Archery and shooting, cycling and swimming, track and field, volleyball and basketball events displayed the strength, stamina, balance, spatial awareness, muscular control and sheer will that power top professional athletes as well as successful service members.

Leader Involvement, Support

Defense Department leaders and senior military commanders have made programs like the Warrior Games a priority in the years since American forces became engaged in and bore the costs of two long 21st-century wars.

As a recent example, Deputy Defense Secretary Bob Work and his wife, Cassandra, visited and spoke with athletes and families during several of the Warrior Games events. And periodic visits to the wounded and to Arlington National Cemetery have become a voluntary duty undertaken by most civilian and uniformed leaders.

Adaptive Sports

The Military Adaptive Sports Program exists to help service members -- primarily those who served and were wounded, injured or became ill during the Iraq and Afghanistan wars -- in regaining “quality of life.”

According to its official website, the program, known as MASP, is designed to engage wounded, ill and injured service members early in individualized physical and cognitive activities outside of traditional therapy settings. The program’s stated goal is “to inspire recovery and physical fitness and encourage new opportunities for growth and achievement.”

The benefits of physical activity for injured service members, the site states, include reduced stress, increased quality of life, lower blood pressure, weight management and enhancement of the rehabilitative process.

Program activities include air rifle, air pistol, skeet and trap shooting; archery; baseball and softball; cross-country and track; cycling; equine; discus, shot put and javelin; fishing and hunting; golf; hiking; kayaking and canoeing; rock climbing; rodeo; sitting volleyball; hockey; snow skiing; surfing; swimming and scuba diving; triathlon; wheelchair basketball; and yoga.

U.S. Special Operations Command administers its own form of rehabilitative sports assistance. The Care Coalition is Socom-led for special operations troops and their families.

Socom Commander Army Gen. Joseph L. Votel is quoted on the coalition’s home page:

"You kept faith with our nation, and we will keep faith with you. The Care Coalition is our action arm to assist in your recovery, rehabilitation and transition. We are committed to you and your family – now, and in the future."

Service-Unique Skills

Socom sponsored a team for this year’s Warrior Games, as did the Army, Navy, Air Force and Marine Corps. Coast Guard members teamed with Navy sailors, and a team from the United Kingdom, which sponsors the “Invictus Games” -- a sister event to the Warrior Games -- also took part.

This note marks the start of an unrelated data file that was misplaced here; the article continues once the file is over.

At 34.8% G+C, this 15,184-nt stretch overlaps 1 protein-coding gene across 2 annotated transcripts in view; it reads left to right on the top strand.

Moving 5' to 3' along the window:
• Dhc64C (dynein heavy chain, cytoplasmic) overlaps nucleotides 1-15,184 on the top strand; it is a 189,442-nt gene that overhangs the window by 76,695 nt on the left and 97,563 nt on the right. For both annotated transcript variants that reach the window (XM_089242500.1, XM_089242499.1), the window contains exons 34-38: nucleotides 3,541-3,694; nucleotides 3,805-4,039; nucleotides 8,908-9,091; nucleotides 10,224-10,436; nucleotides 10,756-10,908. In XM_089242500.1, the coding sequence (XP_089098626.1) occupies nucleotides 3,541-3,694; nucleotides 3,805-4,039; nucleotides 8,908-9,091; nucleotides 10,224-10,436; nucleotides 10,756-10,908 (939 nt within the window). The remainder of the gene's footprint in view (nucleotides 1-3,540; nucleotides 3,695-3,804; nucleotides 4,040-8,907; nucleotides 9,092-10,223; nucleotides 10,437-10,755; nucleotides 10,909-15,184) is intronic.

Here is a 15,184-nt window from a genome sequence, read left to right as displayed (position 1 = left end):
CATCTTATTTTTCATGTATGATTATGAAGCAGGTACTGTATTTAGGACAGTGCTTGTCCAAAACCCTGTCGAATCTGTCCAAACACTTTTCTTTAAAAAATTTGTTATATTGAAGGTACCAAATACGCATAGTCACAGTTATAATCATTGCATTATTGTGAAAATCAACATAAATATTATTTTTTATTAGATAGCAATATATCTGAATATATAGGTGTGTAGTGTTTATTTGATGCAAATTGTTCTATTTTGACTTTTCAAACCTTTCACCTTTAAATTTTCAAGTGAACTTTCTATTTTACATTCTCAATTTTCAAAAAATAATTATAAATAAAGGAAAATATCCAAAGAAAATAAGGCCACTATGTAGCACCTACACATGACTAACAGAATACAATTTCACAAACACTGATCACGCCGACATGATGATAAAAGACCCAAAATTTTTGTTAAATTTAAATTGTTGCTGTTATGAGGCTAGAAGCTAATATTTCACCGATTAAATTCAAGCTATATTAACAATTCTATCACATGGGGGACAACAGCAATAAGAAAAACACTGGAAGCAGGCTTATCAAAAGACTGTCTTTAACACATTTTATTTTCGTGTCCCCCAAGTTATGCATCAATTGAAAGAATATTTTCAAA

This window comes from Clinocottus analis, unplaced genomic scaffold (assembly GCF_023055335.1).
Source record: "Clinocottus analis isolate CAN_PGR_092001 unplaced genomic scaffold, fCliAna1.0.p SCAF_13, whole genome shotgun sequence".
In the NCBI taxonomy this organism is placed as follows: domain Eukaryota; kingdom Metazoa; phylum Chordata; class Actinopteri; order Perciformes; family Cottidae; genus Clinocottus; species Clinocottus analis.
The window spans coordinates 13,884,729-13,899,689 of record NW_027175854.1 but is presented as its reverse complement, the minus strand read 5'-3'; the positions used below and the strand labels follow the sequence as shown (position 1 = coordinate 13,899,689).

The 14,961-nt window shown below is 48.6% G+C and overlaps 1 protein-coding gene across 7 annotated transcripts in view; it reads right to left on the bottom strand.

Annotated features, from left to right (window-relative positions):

Totaling 250 warrior-athletes, the teams competed for medals in seven events June 19-28: cycling, wheelchair basketball, sitting volleyball, archery, shooting, field events and swimming.

Each service develops and emphasizes in its members the skills required by its operational domains, typically understood to include ground, sea, air, space and cyberspace. So while soldiers and Marines might be expected to be the top shooters, shipboard volleyball and basketball experience –- earned during long months at sea -– might make sailors more adept at those team sports.

Marine Corps Base Quantico, which is about 30 minutes’ travel from the Pentagon, served as the hosting installation and site of most of this year’s events. The swimming competition took place at Freedom Aquatics in nearby Manassas, Virginia.

The base, known as the “crossroads of the Marine Corps,” spreads over nearly 90 square miles of Virginia, and is marked by hills, trees, trails, streams and the usual neatly demarcated training, working, housing and community service areas common to U.S. military installations worldwide.

F-15E Strike Eagle students complete training at D-M

by Airman 1st Class Chris Drzazgowski
355th Fighter Wing Public Affairs

6/26/2015 - DAVIS-MONTHAN AIR FORCE BASE, Ariz. -- Student pilots from Seymour Johnson Air Force Base, North Carolina, have been training here since June 17.

Fourteen F-15E Strike Eagles from the 334th Fighter Squadron, as well as pilots and Weapons Systems Officers, came to Davis-Monthan Air Force Base to complete the Surface Attack Tactics phase of their training.

"We're a formal training unit that teaches brand new Strike Eagle pilots and Weapons Systems Officers before we send them off to an operational squadron," said U.S. Air Force Lt. Col. Nathan Mead, 334th FS commander. "We teach them all the basics about how to employ the Strike Eagle."

The F-15E Strike Eagle is a dual-role fighter designed to perform air-to-air and air-to-ground missions. An array of avionics and electronics systems gives the F-15E the capability to fight at low altitudes, day or night, and in all weather.